Ultraviolet rays from the sun, especially extended exposure to ultraviolet-B (UVB) rays, can have deleterious effects on the skin and capillaries. The damage is exhibited as wrinkled and easily bruised skin due to damaged and weakened capillaries, and skin cancer. These effects become more evident as we age, since the damage is cumulative. UVB induced damage appears to at least partially involve damage to the immune system. It is known that this energetic light can promote the production of oxidants — free radicals — in the exposed tissues. The skin does have a built-in defense system comprised of anti-oxidant enzymes, as well as oxidant-protective molecules such as vitamins E and C. However, with time and/or intense exposure, the defense system becomes overwhelmed, and the free-radicals attack the tissue constituents, such as collagen, membrane components, and the genetic material DNA. The consequence is wrinkled and fragile skin as well as a significant chance of one or more of the cells of the skin turning cancerous as a result of altered DNA. Furthermore, the immune system of the skin, which recognizes and destroys abnormal precancerous cells, is compromised as it too is damaged by the ultraviolet rays.
How does grape seed extract protect the skin from UV-B?
Grape seed extract contains proanthocyanidins. Scientists have now demonstrated the protective effects of proanthocyanidins in a mouse model of UVB-induced photocarcinogenesis. Mice fed a diet containing these compounds had a decreased incidence of skin cancer compared to controls. As mentioned above, the immune system is a key player in protection from skin cancer. It turns out that specific cells of the immune system, the thymocytes, over-produce an immunosuppressant protein IL-10, and under-produce a stimulant of the immune system, IL-12, after excess UVB exposure. Additional research demonstrates that the imbalance of these important components of the immune system is the probable cause of a UVB damaged skin cell progressing to a cancerous state. In other words, UVB suppresses the immune system, and a diet containing proanthocyanidins significantly attenuates this suppressive effect. The probable mechanism for this protection is the potent capacity of these compounds to combine with and neutralize the UVB-induced free radicals before they react with and damage cells, including the immune cells of the skin.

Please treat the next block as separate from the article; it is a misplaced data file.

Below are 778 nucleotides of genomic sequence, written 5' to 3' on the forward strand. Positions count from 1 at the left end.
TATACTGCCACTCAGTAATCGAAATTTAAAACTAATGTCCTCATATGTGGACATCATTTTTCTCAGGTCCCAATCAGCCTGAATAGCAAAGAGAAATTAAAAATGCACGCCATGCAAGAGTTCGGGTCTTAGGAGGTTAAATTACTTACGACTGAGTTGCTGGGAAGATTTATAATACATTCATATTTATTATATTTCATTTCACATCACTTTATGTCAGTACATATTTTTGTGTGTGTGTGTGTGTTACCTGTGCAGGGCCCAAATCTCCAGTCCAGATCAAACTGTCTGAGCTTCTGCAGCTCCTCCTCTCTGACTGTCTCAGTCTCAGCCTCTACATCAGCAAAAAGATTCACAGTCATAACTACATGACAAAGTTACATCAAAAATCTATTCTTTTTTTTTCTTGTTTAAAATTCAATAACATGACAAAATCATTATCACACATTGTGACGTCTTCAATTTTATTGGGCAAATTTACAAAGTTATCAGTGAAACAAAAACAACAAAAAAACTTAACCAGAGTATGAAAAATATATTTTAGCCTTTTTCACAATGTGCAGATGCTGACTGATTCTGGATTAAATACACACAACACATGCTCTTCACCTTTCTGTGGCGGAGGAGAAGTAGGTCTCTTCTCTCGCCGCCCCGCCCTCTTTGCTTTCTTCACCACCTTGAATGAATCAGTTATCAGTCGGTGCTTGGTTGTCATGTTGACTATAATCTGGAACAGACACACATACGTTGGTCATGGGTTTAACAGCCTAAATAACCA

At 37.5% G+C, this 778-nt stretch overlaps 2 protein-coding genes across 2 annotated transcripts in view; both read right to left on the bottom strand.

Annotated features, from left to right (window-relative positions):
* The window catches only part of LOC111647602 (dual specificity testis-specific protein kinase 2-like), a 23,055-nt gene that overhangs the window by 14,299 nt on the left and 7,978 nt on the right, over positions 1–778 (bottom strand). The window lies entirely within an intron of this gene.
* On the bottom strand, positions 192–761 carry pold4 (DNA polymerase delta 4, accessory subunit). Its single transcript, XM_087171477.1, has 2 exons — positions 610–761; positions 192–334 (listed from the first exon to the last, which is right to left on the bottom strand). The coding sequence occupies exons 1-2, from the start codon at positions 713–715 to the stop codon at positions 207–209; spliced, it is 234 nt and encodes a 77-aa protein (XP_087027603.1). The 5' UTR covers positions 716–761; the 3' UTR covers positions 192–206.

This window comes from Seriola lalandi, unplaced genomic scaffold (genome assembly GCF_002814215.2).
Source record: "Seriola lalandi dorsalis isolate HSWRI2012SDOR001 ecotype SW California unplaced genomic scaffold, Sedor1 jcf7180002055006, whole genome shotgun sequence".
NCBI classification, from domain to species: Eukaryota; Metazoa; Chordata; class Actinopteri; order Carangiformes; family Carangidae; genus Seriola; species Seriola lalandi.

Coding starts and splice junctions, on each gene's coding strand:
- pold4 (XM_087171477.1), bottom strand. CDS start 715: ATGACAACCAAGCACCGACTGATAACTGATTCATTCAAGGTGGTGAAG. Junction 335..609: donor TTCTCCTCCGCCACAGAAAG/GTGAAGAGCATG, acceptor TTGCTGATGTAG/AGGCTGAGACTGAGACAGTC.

The research on proanthocyanidins is just one example of how researchers are substantiating the health-inducing benefits of eating a wide variety of fruits and vegetables. The United States government now recommends that we eat 7-10 servings of fruits and vegetables every day.
I have started Juvenon™ Cellular Health Supplement now, but what of the antioxidants that I took before that? Or is Juvenon the ultimate antioxidant now? And what about the omega 3? Is that OK? Also, I read in one of your answers that it would be good to use Co-enzyme Q 10 along with the Juvenon tablets. Can you tell me more about it?
C.G., via email, from France
Benjamin V. Treadwell, Ph.D. is a member of Juvenon’s Scientific Advisory Board and formerly an associate professor at Harvard Medical School.
Send your questions to AskBen@juvenon.com.
Answers to other questions are available athttp://juvenon.com/product/qa.htm.
Different antioxidants protect the body from toxic substances in different ways. For example some antioxidants are very good at protecting one area of the cell but not another, due to differences in the antioxidants’ physical-chemical properties. So taking more than one antioxidant can be of benefit.
I do think it is a good idea to take the Omega 3 fatty acids and CoQ10 along with the Juvenon™ Cellular Health Supplement. The Omega 3s help support healthy tissues, and also help protect the cardiovascular and nervous systems. CoQ10 is a vitamin-like cofactor that functions to convert food to energy in the mitochondria. CoQ10 complements the two compounds in theJuvenon™ Cellular Health Supplement, as all three act in the mitochondria performing different important functions.